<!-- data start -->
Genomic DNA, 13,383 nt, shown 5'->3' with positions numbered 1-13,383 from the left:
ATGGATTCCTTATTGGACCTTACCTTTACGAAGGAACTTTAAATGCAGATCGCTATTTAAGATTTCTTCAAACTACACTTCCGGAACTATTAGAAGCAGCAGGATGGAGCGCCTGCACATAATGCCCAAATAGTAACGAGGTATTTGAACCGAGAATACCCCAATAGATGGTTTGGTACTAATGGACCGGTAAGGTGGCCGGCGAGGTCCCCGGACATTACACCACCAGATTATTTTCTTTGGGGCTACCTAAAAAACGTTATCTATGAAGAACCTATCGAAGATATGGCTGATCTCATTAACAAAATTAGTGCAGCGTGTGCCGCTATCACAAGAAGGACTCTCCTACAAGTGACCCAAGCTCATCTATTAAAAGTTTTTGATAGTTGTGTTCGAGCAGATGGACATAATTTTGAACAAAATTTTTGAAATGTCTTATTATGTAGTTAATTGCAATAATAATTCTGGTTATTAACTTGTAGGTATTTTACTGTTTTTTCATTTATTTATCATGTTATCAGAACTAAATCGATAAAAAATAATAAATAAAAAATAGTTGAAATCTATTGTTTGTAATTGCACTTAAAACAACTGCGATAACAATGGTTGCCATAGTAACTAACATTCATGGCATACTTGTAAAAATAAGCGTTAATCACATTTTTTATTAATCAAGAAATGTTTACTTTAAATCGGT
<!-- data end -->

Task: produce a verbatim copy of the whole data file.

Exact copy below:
Genomic DNA, 13,383 nt, shown 5'->3' with positions numbered 1-13,383 from the left:
ATGGATTCCTTATTGGACCTTACCTTTACGAAGGAACTTTAAATGCAGATCGCTATTTAAGATTTCTTCAAACTACACTTCCGGAACTATTAGAAGCAGCAGGATGGAGCGCCTGCACATAATGCCCAAATAGTAACGAGGTATTTGAACCGAGAATACCCCAATAGATGGTTTGGTACTAATGGACCGGTAAGGTGGCCGGCGAGGTCCCCGGACATTACACCACCAGATTATTTTCTTTGGGGCTACCTAAAAAACGTTATCTATGAAGAACCTATCGAAGATATGGCTGATCTCATTAACAAAATTAGTGCAGCGTGTGCCGCTATCACAAGAAGGACTCTCCTACAAGTGACCCAAGCTCATCTATTAAAAGTTTTTGATAGTTGTGTTCGAGCAGATGGACATAATTTTGAACAAAATTTTTGAAATGTCTTATTATGTAGTTAATTGCAATAATAATTCTGGTTATTAACTTGTAGGTATTTTACTGTTTTTTCATTTATTTATCATGTTATCAGAACTAAATCGATAAAAAATAATAAATAAAAAATAGTTGAAATCTATTGTTTGTAATTGCACTTAAAACAACTGCGATAACAATGGTTGCCATAGTAACTAACATTCATGGCATACTTGTAAAAATAAGCGTTAATCACATTTTTTATTAATCAAGAAATGTTTACTTTAAATCGGT